Not sure I consider the PAR 1.333 has any inherent resolution issue or even "cheats" to get the job done.
The FHA thing is interesting in that we can and do deliver 16:9 FHA on a Digibeta or D1/D5 or mpeg files to broadcasters. The image is unsqueezed on broadcast. We shoot and post produce with a "protected SD" centre frame.
Our post house are well geared to delivering this from the material (sub masters) we supply.
This will all change over time as HD becomes the broadcast standard (if it ever does) but for now I shoot HD to retain highest image quality no matter how its viewed by mom and pop in the 'burbs.
For same reason, I shoot 35mm film as well knowing that it is not going to be seen projected by mom and pop either.
Here's my take. Disc based playback will always have its place, but downloading is the present and future. The incorporation of h.264 in Flash is a big deal, allowing anyone with a relatively fast connection to view decent HD quality at lower bit-rates. It will only get better.
Meanwhile, Blu-Ray will languish. BD player, ~$300. Recordable Blu-Ray disc, ~$10. The look on your client's face when you tell them how much it will cost to have their BD replicated, priceless. A crime story only Hollywood could love.
As the fence sitters nervously await, hoping their clients never broach the subject, ponder this. If they have to ask, it's already too late. I will have already sold them (insert sfx: Vincent Price evil laugh/reverb).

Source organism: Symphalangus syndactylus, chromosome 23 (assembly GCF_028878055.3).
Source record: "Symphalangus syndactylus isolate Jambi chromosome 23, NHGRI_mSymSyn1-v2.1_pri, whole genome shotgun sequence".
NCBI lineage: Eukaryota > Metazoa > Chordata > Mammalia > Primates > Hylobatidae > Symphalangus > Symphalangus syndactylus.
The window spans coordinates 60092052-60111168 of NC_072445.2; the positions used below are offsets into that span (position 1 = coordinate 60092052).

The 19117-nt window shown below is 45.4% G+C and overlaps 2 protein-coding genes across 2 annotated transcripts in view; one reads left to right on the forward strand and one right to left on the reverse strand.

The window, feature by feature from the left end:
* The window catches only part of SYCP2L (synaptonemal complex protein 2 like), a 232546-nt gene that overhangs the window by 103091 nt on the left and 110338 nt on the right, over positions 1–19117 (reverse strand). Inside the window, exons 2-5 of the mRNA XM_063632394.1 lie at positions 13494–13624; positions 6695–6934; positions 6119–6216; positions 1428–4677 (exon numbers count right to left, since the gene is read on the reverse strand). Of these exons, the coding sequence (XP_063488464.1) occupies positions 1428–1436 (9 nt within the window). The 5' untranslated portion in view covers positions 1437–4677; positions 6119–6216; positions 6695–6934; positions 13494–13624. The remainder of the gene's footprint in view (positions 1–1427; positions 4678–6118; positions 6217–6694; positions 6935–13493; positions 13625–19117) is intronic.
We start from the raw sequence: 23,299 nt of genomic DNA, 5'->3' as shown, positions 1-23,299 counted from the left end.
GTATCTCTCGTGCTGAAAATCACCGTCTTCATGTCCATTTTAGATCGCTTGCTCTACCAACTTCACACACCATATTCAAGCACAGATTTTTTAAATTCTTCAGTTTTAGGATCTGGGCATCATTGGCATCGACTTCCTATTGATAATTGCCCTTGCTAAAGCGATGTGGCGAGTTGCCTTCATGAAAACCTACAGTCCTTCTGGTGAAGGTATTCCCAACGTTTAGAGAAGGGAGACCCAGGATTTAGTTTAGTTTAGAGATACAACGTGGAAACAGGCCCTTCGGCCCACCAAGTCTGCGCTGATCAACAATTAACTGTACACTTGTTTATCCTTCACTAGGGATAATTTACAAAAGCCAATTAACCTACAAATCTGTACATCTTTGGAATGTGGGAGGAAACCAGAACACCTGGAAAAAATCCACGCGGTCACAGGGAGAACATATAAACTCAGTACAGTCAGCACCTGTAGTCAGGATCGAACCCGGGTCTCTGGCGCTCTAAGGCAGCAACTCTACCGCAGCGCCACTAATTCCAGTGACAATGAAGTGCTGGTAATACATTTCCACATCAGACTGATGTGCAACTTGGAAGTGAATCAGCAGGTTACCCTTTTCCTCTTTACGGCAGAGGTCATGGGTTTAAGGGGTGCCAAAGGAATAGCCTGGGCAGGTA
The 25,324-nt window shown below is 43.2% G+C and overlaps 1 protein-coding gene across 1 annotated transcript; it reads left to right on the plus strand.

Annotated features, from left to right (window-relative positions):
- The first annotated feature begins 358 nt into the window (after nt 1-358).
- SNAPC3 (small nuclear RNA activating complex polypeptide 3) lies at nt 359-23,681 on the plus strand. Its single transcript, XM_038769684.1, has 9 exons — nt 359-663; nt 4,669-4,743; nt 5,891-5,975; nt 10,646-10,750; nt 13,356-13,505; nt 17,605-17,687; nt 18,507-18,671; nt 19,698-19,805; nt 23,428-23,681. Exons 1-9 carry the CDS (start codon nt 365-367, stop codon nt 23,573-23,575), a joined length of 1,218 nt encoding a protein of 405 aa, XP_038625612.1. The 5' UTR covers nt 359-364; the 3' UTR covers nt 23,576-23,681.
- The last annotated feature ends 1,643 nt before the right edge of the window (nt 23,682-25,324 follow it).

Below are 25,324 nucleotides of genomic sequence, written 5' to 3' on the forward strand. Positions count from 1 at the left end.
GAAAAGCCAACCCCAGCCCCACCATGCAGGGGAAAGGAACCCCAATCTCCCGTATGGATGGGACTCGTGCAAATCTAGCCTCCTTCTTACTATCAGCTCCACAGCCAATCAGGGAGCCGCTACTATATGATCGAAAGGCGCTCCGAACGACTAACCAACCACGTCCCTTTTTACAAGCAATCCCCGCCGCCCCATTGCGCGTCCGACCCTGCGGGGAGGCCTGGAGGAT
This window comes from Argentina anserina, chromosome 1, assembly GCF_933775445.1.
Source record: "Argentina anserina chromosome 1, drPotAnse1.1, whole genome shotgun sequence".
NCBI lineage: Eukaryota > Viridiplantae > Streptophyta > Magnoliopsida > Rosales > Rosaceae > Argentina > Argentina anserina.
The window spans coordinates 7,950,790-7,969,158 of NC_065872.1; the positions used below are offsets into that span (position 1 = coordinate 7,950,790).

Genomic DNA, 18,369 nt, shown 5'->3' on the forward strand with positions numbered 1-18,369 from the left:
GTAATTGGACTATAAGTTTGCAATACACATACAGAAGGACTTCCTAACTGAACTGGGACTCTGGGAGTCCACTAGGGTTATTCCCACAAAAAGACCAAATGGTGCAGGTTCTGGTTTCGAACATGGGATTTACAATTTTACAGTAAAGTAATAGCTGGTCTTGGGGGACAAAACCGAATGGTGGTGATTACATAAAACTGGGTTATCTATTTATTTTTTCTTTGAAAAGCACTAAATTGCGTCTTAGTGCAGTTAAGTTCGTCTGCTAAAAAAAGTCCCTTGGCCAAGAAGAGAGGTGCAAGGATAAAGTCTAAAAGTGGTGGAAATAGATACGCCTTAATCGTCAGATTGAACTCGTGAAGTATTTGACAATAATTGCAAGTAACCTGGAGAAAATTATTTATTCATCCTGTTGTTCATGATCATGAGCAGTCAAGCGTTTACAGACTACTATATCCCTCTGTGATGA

Seriously, sticking with SD is smart. Really.
>Not sure I consider the PAR 1.333 has any inherent resolution issue or even "cheats" to get the job done.
Sure it cheats. 960 at 1.3 PAR (used for DVCPro HD at 720p) is in fact lower resolution than the standard 1280 at 1.0 PAR. You get fewer pixels because they're wider than they should be to make the overall picture fit. You get cheated out of those extra pixels.
Granted, for SD media, the anamorphic thing was used to increase resolution, allowing full picture height on widescreen displays where the delivery format (DVD) only allowed a standard 4:3 picture resolution. But in the world of HD, where the screen is inherently widescreen and the pixels exist to cover it in full, anamorphic techniques only lower the overall resolution, cheating the viewer out of Full HD picture quality.
That is one advantage AVC-I and even AVCHD have. They both can record the full raster at 1.0 PAR.
Just an aside here. I've been really impressed with the Windows Media 720p 24p output. I have a 96-minute documentary that fits on a 4 gig flash drive. It looks a lot better than an NTSC DVD on a big screen.
Another aside: I prefer display on a big screen to display on a flash drive. BTW, what flash drive has a display?